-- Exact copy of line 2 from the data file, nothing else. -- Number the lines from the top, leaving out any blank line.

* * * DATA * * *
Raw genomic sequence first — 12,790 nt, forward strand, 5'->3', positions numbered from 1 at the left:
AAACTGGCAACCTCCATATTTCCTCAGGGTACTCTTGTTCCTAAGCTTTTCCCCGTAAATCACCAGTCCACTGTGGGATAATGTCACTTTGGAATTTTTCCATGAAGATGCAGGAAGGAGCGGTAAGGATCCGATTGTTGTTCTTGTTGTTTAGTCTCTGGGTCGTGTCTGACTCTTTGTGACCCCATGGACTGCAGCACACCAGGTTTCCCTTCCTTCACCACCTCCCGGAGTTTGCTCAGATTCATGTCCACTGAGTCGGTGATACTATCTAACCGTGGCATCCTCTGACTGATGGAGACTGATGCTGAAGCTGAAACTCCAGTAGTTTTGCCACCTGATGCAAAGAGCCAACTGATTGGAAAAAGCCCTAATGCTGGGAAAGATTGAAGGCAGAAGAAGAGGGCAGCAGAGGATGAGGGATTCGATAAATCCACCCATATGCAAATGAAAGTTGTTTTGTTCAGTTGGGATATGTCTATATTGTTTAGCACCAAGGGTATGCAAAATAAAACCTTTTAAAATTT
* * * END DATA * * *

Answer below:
AAACTGGCAACCTCCATATTTCCTCAGGGTACTCTTGTTCCTAAGCTTTTCCCCGTAAATCACCAGTCCACTGTGGGATAATGTCACTTTGGAATTTTTCCATGAAGATGCAGGAAGGAGCGGTAAGGATCCGATTGTTGTTCTTGTTGTTTAGTCTCTGGGTCGTGTCTGACTCTTTGTGACCCCATGGACTGCAGCACACCAGGTTTCCCTTCCTTCACCACCTCCCGGAGTTTGCTCAGATTCATGTCCACTGAGTCGGTGATACTATCTAACCGTGGCATCCTCTGACTGATGGAGACTGATGCTGAAGCTGAAACTCCAGTAGTTTTGCCACCTGATGCAAAGAGCCAACTGATTGGAAAAAGCCCTAATGCTGGGAAAGATTGAAGGCAGAAGAAGAGGGCAGCAGAGGATGAGGGATTCGATAAATCCACCCATATGCAAATGAAAGTTGTTTTGTTCAGTTGGGATATGTCTATATTGTTTAGCACCAAGGGTATGCAAAATAAAACCTTTTAAAATTT